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Reader Comments (51)

Posted: Jan 31st 2012 7:29PM Deadalon said

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@Blay

No the question here is.... would this case have gone to court with only stolen items in Runescape and no knive. We all know the answer to that one.
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Posted: Feb 1st 2012 2:33AM Space Cobra said

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@Deadalon

"No the question here is.... would this case have gone to court with only stolen items in Runescape and no knive. We all know the answer to that one. "

Well, I would say you are right about that. The case probably would not have gone to court without a "real threat". But again, as I stated before, this not only involves *multiple* charges, but it stems from "intent" and admittedly, that is a tricky thing.

I brought up one example in a later reply of someone who threatened to rob a convienence store with a snake; it turns out the snake was a fake/rubber one and he didn't actually rob or steal anything, but he was still charged with a crime; the person believed their life was threatened and took it seriously. Now, we can look and say that is not a "real" threat and can link it up to a "virtual one" (which, admittedly, doesn't have much to do with this case, but is precedent). Meaning, "what if someone threatens you online with violence?" Do "words" carry? Does this enter the territory of "cyber-bullying"? Does it go against TOS for harassment?

Then there is the "common sense" stuff that doesn't necessarily mean anything, but in today's law, would. Take for instance the publicized instances of teenagers who hold up schools with guns just to get revenge. Those incidents have ticked of enough people that put laws into place that are constraining IMO and not too effective. I think we all remember a time when we were young and wished people "death" or "harm" because we were not mature. We may have even scribbled notes in our notebook and plans to do the person harm, but never carry them out. Do you know such notes nowadays can draw the attention and arrest from police if they are found by a "concerned parent"? Many of these notes are not carried out and many are just a way to "blow off steam", but they are treated as "real threats" by US law enforcement. There have been several cases like this and, in fact, there was one case where a high schooler was writing a script to make a Zombie movie and he was using the school's name/backdrop as a setting and I think he also used several friends and faculty. This piece of fiction got him arrested.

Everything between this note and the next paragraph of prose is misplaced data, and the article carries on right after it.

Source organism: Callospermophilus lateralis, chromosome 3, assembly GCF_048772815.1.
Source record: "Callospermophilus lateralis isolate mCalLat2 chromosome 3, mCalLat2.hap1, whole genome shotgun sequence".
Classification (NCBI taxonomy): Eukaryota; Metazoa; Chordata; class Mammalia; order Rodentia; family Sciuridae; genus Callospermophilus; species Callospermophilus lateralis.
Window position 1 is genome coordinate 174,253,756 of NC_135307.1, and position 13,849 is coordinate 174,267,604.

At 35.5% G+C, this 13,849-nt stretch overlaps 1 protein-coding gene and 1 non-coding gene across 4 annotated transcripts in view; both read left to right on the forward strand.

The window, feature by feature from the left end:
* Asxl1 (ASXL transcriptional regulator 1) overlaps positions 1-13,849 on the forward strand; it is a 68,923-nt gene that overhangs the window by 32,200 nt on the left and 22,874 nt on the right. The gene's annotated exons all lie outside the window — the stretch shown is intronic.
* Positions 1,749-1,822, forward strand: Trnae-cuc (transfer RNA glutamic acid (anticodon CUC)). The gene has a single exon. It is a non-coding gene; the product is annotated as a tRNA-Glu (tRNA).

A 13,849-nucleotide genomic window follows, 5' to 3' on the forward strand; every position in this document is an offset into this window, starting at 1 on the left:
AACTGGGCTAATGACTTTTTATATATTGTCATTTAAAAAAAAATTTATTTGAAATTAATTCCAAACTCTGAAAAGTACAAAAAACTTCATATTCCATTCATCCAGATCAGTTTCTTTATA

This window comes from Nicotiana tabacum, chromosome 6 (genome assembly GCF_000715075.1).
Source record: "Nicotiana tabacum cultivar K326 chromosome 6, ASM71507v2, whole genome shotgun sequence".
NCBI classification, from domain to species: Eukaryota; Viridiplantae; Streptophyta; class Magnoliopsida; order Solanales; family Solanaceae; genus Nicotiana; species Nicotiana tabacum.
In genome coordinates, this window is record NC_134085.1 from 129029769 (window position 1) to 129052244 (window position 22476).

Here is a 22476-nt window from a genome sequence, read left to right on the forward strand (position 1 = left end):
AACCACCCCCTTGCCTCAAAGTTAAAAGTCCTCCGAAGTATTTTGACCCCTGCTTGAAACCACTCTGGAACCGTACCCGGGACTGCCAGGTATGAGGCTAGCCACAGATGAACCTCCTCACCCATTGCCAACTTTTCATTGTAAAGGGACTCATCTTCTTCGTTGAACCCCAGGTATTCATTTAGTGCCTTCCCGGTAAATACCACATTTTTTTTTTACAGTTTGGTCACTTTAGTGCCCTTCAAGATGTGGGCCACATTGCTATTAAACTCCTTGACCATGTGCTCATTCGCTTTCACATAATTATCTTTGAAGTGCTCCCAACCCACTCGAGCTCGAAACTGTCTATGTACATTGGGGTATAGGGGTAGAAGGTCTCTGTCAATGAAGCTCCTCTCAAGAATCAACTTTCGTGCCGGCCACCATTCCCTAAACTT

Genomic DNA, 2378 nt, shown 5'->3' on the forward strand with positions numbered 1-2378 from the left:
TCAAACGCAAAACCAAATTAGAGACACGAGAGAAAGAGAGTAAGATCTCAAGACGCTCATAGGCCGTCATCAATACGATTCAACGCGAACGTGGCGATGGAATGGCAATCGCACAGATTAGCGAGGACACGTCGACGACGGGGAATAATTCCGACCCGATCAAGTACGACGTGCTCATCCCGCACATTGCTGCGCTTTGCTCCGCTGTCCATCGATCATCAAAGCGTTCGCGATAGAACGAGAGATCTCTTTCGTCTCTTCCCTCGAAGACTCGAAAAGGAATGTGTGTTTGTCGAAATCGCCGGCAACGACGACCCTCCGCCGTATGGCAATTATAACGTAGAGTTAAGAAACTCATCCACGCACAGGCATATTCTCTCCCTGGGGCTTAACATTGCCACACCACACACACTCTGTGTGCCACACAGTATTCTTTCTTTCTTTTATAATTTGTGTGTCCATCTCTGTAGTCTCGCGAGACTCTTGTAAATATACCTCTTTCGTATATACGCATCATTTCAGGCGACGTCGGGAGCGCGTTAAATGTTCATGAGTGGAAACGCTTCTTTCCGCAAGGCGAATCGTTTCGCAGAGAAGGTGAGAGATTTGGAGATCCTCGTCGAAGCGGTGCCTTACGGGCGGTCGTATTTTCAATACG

I get your point of the "knife incident" being separate from the virtual item-stealing thing, but again, many law makers punish on motive alone, especially now, and not the actual "action". Also, it seems to me, this offender was trying to squirm and lighten his sentence on one of the charges (stealing virtual goods) and the judge barred that loophole. Justice (and revenge) is a weird/sad/tricky thing in our (and other's) society.

I figure if the lawyer for the attacker got his way and dismissed the stealing charge, that would lighten his sentence. The lawyer could then turn around and argue, "Well, if the virtual items are essentially worthless pieces of nothing, why is my Client being held?" And while you are rightly thinking that he still assaulted someone, whatever the cause, the attorney could then open up another "escape clause" and talk about "emotional development" and/or "sanity" that could totally get him off the hook.